NFL

The Tragic Death of Former Saints Running Back Craig ‘Ironhead’ Heyward

Some people called him a running back, while others called him a fullback. Everyone, however, called him Ironhead. Craig ‘Ironhead’ Heyward was a hard-nosed runner who spent 11 seasons in the National Football League after being a standout runner at the University of Pittsburgh. Off the field, he was a very likable guy with a great sense of humor but was taken away way too early at the age of 39, falling victim to cancer.

Craig ‘Ironhead’ Heyward’s football career

RELATED: Whatever Happened to Cincinnati Bengals Running Back Ickey Woods?

Craig ‘Ironhead’ Heyward spent three years playing college football at the University of Pittsburgh as a running back. In his senior year, he ran wild. Heyward was the workhorse of Pitt’s ground attack in his final year, rushing the ball 387 times for 1,791 yards and 12 touchdowns. a 5-foot-11, 260 pounds, he was a big, bruising back that would wear down opponents.

After his monstrous senior year at Pitt, he was taken in the first round of the 1988 NFL draft. The New Orleans Saints selected him with the 24th overall pick. Heyward spent the first five seasons of his 11-year NFL career with the Saints. He had his best year in this third season in 1990 when he rushed for 599 yards and four touchdowns.

After five years with the Saints, Heyward played one year with the Chicago Bears before playing three seasons with the Atlanta Falcons. In Atlanta, the Falcons gave him the ball more frequently and he earned his lone Pro Bowl season in 1995, his second year with the team. during that season, Heyward rushed 236 times for 1,083 yards and six touchdowns. He also caught a pair of touchdown passes. His career ended after a year with the St. Louis Rams and another with the Indianapolis Colts.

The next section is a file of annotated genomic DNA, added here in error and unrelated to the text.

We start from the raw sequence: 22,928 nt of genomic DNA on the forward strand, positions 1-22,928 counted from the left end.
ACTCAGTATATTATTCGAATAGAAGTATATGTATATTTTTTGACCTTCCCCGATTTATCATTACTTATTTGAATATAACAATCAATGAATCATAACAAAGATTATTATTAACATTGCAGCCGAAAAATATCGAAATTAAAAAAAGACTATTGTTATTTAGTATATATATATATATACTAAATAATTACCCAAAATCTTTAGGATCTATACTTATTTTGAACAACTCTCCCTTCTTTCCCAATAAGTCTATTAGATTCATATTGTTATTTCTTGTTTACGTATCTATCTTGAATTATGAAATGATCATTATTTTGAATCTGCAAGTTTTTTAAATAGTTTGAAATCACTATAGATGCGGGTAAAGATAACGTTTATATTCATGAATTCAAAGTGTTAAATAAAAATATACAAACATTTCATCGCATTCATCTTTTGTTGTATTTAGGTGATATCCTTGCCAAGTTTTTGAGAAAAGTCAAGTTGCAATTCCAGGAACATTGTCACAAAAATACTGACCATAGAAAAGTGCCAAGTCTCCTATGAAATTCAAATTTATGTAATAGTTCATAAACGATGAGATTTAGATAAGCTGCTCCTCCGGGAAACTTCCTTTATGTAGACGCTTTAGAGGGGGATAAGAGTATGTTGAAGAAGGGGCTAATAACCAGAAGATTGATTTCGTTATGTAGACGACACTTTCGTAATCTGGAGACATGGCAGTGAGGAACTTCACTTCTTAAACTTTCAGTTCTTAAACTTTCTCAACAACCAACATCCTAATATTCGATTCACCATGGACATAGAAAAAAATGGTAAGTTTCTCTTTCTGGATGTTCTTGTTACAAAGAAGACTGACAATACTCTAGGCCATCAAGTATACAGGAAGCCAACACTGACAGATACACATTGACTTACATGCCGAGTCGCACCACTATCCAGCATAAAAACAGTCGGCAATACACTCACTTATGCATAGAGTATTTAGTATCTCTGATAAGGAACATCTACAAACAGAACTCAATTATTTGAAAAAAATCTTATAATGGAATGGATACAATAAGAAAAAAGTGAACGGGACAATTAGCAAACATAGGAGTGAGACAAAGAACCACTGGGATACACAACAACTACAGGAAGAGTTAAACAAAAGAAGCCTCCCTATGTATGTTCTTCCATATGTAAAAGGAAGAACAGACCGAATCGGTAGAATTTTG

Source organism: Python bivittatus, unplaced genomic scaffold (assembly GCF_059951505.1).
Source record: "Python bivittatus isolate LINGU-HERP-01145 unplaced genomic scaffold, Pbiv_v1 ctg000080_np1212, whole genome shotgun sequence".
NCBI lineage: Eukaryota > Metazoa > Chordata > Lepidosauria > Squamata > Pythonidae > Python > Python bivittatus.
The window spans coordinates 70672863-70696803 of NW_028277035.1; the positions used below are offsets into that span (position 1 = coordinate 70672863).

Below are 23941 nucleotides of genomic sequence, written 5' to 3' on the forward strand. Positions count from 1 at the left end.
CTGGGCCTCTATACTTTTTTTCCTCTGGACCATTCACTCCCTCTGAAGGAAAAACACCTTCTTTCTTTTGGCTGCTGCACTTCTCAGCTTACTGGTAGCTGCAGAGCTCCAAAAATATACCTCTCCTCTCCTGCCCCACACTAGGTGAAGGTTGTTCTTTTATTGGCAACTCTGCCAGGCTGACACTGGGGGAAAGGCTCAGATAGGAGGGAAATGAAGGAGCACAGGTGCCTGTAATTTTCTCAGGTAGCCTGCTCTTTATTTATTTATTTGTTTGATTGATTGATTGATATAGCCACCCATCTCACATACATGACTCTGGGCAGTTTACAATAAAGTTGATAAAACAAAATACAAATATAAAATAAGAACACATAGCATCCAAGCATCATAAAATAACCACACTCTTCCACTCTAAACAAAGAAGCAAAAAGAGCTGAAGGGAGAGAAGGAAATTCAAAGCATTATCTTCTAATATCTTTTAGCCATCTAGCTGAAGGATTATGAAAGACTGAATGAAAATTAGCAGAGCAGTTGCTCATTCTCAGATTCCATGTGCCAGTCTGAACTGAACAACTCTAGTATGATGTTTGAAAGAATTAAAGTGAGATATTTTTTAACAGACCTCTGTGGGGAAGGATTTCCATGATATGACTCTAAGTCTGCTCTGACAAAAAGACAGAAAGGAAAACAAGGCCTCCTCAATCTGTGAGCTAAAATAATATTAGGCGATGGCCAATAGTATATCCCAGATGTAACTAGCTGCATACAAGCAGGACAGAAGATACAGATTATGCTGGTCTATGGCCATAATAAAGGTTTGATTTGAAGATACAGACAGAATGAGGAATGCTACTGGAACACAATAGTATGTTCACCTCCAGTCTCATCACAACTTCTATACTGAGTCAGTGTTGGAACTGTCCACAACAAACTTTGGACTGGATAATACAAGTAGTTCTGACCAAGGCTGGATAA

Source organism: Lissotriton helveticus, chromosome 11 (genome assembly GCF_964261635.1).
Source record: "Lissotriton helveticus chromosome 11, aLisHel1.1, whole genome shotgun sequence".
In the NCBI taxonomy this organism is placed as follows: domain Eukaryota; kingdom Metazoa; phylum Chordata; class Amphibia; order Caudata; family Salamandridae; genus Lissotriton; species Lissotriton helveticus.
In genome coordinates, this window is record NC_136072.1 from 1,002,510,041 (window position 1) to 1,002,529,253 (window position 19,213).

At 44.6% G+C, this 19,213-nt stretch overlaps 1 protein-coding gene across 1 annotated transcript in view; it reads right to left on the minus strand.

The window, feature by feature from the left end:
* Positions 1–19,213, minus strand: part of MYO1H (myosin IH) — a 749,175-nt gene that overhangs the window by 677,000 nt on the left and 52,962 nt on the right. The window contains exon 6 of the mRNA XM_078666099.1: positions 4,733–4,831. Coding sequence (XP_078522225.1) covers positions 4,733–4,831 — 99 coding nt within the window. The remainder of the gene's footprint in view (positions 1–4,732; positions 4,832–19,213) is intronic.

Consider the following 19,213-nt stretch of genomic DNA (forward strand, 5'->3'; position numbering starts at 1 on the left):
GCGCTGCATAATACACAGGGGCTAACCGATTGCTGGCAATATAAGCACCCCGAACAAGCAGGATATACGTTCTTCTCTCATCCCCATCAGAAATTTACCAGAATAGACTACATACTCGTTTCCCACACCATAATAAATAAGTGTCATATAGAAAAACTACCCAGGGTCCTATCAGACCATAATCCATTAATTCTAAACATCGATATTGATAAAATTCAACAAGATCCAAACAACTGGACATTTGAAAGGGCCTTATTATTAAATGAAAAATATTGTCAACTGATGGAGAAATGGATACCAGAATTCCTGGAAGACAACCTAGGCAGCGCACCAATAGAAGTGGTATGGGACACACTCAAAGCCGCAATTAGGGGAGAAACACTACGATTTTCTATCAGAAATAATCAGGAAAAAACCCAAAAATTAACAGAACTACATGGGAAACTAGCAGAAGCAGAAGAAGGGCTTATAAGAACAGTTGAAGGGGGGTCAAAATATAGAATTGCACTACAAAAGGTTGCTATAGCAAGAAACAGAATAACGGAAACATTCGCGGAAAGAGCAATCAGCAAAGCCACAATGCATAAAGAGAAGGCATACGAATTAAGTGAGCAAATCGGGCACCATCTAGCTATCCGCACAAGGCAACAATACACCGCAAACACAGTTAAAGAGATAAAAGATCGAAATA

Where did the nickname come from?

Football has been a big part of the Heyward family. Craig ‘Ironhead’ Heyward’s son, Cam, has been in the NFL anchoring the Pittsburgh Steelers defensive line since 2011. Cam Heyward, in a first-person article in The Players Tribune, cleared up how his father got the name Ironhead.

“No, it didn’t come from the fact that my dad had a really large head,” Cam Heyward wrote, “And, no, it wasn’t given to him because he would lower his head and barrel over people when he was running the football. It turns out that one day, when Dad was around 12 or 13 years old, he was hanging out at the Boys & Girls Club in Passaic, N.J., when one of the other kids came up to him and started some trouble. One thing led to another, and the kid hit my dad over the head with a pool cue.”

Cam Heyward said he was told his father never flinched as the cue snapped in half. “The next day, my grandmother started calling him Ironhead, and it just stuck. From then on, he was Ironhead,” he said. “So, basically, my dad had a kid break a pool cue over his head, he wasn’t fazed by it, and then my grandma gave him the best nickname there ever was.”

The death of Craig ‘Ironhead’ Heyward

NEW ORLEANS, LA – JANUARY 03: Running back Craig “Ironhead” Heyward #34 of the New Orleans Saints runs upfield against the Philadelphia Eagles at the Superdome in the 1992 NFC Wild Card Game on January 3, 1993 in New Orleans, Louisiana. The Eagles defeated the Saints 36-20. (Photo by Joseph Patronite/Getty Images)

Craig ‘Ironhead’ Heyward died on May 27, 2006, after a seven-year battle with a recurring brain tumor, according to ESPN. He was just 39 years old. Heyward had also suffered a stroke two years before his death that left him partially paralyzed. Doctors were unable to completely remove the aggressive tumor during two operations.

Although Heyward’s death came after a long battle with cancer, it still hurt. Cam Heyward is still hurting, but he’s the son of Ironhead. Ironhead would not have approved of his son or anyone else in his family to remain miserable.

“I miss my dad every day, and it’s a fact that after he passed away I was in a funk for a long time,” Cam Heyward wrote. “But it’s also a fact that when your dad is Ironhead Heyward, you kind of owe it to the big fella to not stay miserable forever and to let the entire world know what a funny, engaging guy he was.”